Once in the court room, the 30 of us sat in the audience of the courtroom while the court clerk called 12 potential jurors to the stand. 5 were excused for various hardship reasons. Hardship, of course, is easily exaggerated for those who would rather not be there. I was called up in the second round. I was interested in going through the process so I didn't dig for a hardship excuse. Three more rounds of hardship replacements and we were recessed for 20 minutes. This required a potential juror to argue in front of the entire courtroom why being on the jury is a hardship. If you had the guts to make your stupid argument in front of the whole courtroom, you basically got off, regardless of how dumb the hardship was.

After the recess we were called back in and the judge asked a few clarifying questions. These questions were a bit dramatic because they were asked in front of the judge and the 11 other jurors and about 30 just-in-case jurors in audience, the judge clarified that some of the jurors were widows, that one woman was divorced, what people did for a living, etc. At that last point, I suddenly felt a little pressure as the judge clarified that I was a professor in front of everyone. He asked me what I taught ("Computer Science") and how long I had been doing it ("one year"). During this phase it became clear that the trial was about a hit-and -run accident.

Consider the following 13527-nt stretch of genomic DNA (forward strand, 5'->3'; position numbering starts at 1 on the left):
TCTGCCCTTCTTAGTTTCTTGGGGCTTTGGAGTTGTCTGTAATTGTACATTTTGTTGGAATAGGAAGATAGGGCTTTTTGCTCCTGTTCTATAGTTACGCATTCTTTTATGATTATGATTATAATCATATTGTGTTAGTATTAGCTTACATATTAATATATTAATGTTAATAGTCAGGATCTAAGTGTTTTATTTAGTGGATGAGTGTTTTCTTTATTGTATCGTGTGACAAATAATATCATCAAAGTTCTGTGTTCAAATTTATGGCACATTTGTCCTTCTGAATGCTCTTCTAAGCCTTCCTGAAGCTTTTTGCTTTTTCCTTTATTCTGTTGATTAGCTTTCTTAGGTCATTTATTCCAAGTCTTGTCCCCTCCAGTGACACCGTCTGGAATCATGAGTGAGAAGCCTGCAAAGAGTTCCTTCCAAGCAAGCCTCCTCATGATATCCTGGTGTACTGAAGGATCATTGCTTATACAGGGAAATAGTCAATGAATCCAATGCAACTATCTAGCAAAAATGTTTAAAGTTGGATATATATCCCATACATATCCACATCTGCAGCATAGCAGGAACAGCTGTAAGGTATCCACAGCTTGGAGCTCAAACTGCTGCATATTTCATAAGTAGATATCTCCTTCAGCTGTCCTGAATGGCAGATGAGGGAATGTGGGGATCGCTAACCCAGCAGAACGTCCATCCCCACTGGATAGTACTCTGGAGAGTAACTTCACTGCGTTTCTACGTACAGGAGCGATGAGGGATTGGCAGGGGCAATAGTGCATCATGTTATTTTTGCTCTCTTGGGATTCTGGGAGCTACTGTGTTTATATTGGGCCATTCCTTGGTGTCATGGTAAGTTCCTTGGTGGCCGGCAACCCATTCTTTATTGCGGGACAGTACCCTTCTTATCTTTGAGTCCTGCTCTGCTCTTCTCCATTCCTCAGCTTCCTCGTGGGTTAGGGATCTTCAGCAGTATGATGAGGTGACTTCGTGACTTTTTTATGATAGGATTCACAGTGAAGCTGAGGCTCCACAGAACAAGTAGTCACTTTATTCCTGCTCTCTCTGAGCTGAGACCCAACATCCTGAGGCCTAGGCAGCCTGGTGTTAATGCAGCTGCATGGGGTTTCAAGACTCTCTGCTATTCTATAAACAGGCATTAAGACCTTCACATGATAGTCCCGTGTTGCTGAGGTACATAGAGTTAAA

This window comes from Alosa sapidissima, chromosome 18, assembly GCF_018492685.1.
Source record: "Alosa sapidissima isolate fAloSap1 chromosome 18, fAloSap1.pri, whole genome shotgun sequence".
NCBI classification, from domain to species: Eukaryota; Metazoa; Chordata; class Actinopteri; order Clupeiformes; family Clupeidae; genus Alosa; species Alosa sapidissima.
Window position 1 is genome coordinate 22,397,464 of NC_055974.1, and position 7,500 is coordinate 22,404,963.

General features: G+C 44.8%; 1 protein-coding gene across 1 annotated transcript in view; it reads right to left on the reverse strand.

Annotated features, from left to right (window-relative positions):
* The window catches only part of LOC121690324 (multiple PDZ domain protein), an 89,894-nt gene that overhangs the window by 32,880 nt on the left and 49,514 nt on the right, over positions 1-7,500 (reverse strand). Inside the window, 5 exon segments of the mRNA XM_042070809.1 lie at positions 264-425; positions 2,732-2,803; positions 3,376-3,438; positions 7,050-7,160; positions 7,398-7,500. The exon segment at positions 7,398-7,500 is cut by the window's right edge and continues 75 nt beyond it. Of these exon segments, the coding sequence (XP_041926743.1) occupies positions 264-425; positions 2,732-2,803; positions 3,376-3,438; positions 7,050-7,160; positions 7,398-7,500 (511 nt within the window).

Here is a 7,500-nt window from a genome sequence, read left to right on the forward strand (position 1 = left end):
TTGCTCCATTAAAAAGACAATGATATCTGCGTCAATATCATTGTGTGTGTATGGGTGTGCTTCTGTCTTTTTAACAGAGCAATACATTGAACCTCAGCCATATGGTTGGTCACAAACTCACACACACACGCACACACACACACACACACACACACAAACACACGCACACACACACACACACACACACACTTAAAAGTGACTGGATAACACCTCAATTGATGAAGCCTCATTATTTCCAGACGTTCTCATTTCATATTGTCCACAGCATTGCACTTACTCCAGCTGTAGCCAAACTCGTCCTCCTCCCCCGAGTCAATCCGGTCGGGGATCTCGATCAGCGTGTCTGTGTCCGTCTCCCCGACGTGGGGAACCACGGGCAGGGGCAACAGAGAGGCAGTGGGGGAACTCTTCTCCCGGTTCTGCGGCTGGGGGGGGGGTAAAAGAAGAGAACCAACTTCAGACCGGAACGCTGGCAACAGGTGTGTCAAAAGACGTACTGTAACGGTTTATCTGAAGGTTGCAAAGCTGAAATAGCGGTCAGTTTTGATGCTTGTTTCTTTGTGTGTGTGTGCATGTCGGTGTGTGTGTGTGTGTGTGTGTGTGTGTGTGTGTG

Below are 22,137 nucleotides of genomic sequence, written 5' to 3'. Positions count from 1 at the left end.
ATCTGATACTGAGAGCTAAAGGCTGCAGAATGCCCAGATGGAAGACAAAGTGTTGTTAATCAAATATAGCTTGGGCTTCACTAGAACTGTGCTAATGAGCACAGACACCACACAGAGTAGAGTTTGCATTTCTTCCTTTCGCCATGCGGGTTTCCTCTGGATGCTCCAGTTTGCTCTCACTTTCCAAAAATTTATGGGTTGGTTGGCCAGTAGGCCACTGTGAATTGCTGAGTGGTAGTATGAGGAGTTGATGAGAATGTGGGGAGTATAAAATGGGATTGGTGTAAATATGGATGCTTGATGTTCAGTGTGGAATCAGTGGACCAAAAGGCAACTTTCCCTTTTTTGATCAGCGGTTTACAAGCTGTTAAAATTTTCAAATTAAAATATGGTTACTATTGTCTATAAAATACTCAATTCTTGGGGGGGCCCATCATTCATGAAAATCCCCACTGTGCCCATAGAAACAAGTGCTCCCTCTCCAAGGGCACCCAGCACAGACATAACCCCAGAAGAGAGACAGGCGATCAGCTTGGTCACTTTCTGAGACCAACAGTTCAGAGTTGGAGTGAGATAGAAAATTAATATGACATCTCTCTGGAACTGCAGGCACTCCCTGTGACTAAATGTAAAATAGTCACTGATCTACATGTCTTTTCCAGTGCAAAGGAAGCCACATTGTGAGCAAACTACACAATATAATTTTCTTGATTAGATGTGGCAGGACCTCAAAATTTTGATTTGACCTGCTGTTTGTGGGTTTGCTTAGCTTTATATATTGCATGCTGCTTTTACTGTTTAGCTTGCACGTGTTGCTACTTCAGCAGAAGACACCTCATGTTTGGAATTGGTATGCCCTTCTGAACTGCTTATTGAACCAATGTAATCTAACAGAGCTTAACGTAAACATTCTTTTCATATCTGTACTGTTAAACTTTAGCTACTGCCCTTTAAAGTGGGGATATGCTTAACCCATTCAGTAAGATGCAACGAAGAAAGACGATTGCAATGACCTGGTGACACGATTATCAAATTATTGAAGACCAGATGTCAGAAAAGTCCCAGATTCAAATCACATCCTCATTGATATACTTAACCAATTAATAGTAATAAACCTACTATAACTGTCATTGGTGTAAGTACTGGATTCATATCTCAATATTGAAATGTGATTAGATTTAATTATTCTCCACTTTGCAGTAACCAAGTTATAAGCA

Then the lawyers got to question us. The defense attorney reminds me of Sophie, a friend from Seattle. The plantiff's attorney looks like Matthew Perry from Friends. Again I felt the pressure as the defense attorney asked me a question and phrased it as "Professor, where do you know the term beyond a reasonable doubt from?" Being called professor, while accurate, felt strange. Then when the district attorney asked whether anyone would have a problem convicting someone based on circumstantial evidence, I felt the need to speak up. I said that I wouldn't be comfortable convicting someone just based on circumstantial evidence. He was trying to make this point that not everything in the trial was going to be "direct evidence" which he raised in contrast to circumstantial evidence. I think those are false categories though. How circumstantial evidence is just relates to how many reasonable alternate interpretations of the information there are. Apparently I came across as someone who was going to take the process seriously as opposed to someone who was going to be a problem during deliberations because neither attorney used one of their wildcard kick-the-guy-off-the-jury-for-whatever-reasons plays on me. They did use them on some others though.